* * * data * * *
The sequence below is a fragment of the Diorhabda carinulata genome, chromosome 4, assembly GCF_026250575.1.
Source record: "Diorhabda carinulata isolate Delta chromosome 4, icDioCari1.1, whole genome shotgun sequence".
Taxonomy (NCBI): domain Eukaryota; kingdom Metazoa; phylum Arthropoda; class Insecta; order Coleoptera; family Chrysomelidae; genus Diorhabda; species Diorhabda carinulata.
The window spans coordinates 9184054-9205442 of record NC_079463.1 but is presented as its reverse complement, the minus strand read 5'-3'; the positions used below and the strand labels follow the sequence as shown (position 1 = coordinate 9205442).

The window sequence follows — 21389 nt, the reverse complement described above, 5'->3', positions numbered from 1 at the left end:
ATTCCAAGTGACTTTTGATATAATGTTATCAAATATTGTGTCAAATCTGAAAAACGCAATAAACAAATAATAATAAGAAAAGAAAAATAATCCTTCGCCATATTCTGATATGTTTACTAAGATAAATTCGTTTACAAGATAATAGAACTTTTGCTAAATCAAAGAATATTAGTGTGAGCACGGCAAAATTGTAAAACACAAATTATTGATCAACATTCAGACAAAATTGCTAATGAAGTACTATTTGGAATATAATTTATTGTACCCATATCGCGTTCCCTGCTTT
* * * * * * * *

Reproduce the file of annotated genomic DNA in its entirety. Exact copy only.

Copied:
The sequence below is a fragment of the Diorhabda carinulata genome, chromosome 4, assembly GCF_026250575.1.
Source record: "Diorhabda carinulata isolate Delta chromosome 4, icDioCari1.1, whole genome shotgun sequence".
Taxonomy (NCBI): domain Eukaryota; kingdom Metazoa; phylum Arthropoda; class Insecta; order Coleoptera; family Chrysomelidae; genus Diorhabda; species Diorhabda carinulata.
The window spans coordinates 9184054-9205442 of record NC_079463.1 but is presented as its reverse complement, the minus strand read 5'-3'; the positions used below and the strand labels follow the sequence as shown (position 1 = coordinate 9205442).

The window sequence follows — 21389 nt, the reverse complement described above, 5'->3', positions numbered from 1 at the left end:
ATTCCAAGTGACTTTTGATATAATGTTATCAAATATTGTGTCAAATCTGAAAAACGCAATAAACAAATAATAATAAGAAAAGAAAAATAATCCTTCGCCATATTCTGATATGTTTACTAAGATAAATTCGTTTACAAGATAATAGAACTTTTGCTAAATCAAAGAATATTAGTGTGAGCACGGCAAAATTGTAAAACACAAATTATTGATCAACATTCAGACAAAATTGCTAATGAAGTACTATTTGGAATATAATTTATTGTACCCATATCGCGTTCCCTGCTTT